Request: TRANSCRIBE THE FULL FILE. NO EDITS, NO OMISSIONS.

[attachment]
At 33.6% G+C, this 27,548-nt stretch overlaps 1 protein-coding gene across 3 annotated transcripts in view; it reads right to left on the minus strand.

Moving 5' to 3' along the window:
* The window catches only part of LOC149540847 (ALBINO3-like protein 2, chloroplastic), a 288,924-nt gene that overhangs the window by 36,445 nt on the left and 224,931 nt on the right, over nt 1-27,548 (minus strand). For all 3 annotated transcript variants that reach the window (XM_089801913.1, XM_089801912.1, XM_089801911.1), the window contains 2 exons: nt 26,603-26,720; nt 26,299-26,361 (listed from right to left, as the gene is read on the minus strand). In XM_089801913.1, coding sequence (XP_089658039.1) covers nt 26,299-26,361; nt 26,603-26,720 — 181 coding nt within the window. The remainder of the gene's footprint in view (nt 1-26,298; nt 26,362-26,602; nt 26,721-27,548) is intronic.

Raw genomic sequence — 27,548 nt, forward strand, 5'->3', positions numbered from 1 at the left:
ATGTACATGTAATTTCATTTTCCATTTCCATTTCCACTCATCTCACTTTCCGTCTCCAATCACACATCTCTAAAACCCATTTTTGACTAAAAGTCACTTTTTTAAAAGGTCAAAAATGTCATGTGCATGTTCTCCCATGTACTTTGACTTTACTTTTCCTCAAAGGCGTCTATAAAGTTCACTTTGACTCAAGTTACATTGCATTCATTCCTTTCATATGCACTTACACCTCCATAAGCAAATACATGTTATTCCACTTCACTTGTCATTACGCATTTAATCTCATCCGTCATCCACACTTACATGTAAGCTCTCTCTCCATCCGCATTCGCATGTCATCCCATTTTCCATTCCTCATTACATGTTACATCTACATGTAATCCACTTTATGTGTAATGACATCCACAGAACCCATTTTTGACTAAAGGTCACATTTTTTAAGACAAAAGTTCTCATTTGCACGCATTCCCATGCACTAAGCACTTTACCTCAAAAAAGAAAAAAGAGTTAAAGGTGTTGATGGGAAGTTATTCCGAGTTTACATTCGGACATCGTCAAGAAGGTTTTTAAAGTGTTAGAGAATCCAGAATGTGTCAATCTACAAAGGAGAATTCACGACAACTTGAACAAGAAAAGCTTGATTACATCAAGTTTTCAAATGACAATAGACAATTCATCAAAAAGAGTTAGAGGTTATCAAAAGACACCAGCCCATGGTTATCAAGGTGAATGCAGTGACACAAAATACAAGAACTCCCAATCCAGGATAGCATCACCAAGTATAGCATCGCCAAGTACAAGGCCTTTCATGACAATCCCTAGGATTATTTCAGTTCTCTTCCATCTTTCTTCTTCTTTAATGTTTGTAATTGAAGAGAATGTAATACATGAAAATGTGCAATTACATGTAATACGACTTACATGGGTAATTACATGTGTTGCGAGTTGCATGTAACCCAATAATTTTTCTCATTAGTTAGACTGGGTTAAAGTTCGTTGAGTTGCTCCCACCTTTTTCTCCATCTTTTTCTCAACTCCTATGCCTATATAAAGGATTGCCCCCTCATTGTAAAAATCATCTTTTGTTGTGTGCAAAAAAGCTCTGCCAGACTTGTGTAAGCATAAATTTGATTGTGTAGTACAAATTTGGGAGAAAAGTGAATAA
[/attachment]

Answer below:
At 33.6% G+C, this 27,548-nt stretch overlaps 1 protein-coding gene across 3 annotated transcripts in view; it reads right to left on the minus strand.

Moving 5' to 3' along the window:
* The window catches only part of LOC149540847 (ALBINO3-like protein 2, chloroplastic), a 288,924-nt gene that overhangs the window by 36,445 nt on the left and 224,931 nt on the right, over nt 1-27,548 (minus strand). For all 3 annotated transcript variants that reach the window (XM_089801913.1, XM_089801912.1, XM_089801911.1), the window contains 2 exons: nt 26,603-26,720; nt 26,299-26,361 (listed from right to left, as the gene is read on the minus strand). In XM_089801913.1, coding sequence (XP_089658039.1) covers nt 26,299-26,361; nt 26,603-26,720 — 181 coding nt within the window. The remainder of the gene's footprint in view (nt 1-26,298; nt 26,362-26,602; nt 26,721-27,548) is intronic.

Raw genomic sequence — 27,548 nt, forward strand, 5'->3', positions numbered from 1 at the left:
ATGTACATGTAATTTCATTTTCCATTTCCATTTCCACTCATCTCACTTTCCGTCTCCAATCACACATCTCTAAAACCCATTTTTGACTAAAAGTCACTTTTTTAAAAGGTCAAAAATGTCATGTGCATGTTCTCCCATGTACTTTGACTTTACTTTTCCTCAAAGGCGTCTATAAAGTTCACTTTGACTCAAGTTACATTGCATTCATTCCTTTCATATGCACTTACACCTCCATAAGCAAATACATGTTATTCCACTTCACTTGTCATTACGCATTTAATCTCATCCGTCATCCACACTTACATGTAAGCTCTCTCTCCATCCGCATTCGCATGTCATCCCATTTTCCATTCCTCATTACATGTTACATCTACATGTAATCCACTTTATGTGTAATGACATCCACAGAACCCATTTTTGACTAAAGGTCACATTTTTTAAGACAAAAGTTCTCATTTGCACGCATTCCCATGCACTAAGCACTTTACCTCAAAAAAGAAAAAAGAGTTAAAGGTGTTGATGGGAAGTTATTCCGAGTTTACATTCGGACATCGTCAAGAAGGTTTTTAAAGTGTTAGAGAATCCAGAATGTGTCAATCTACAAAGGAGAATTCACGACAACTTGAACAAGAAAAGCTTGATTACATCAAGTTTTCAAATGACAATAGACAATTCATCAAAAAGAGTTAGAGGTTATCAAAAGACACCAGCCCATGGTTATCAAGGTGAATGCAGTGACACAAAATACAAGAACTCCCAATCCAGGATAGCATCACCAAGTATAGCATCGCCAAGTACAAGGCCTTTCATGACAATCCCTAGGATTATTTCAGTTCTCTTCCATCTTTCTTCTTCTTTAATGTTTGTAATTGAAGAGAATGTAATACATGAAAATGTGCAATTACATGTAATACGACTTACATGGGTAATTACATGTGTTGCGAGTTGCATGTAACCCAATAATTTTTCTCATTAGTTAGACTGGGTTAAAGTTCGTTGAGTTGCTCCCACCTTTTTCTCCATCTTTTTCTCAACTCCTATGCCTATATAAAGGATTGCCCCCTCATTGTAAAAATCATCTTTTGTTGTGTGCAAAAAAGCTCTGCCAGACTTGTGTAAGCATAAATTTGATTGTGTAGTACAAATTTGGGAGAAAAGTGAATAA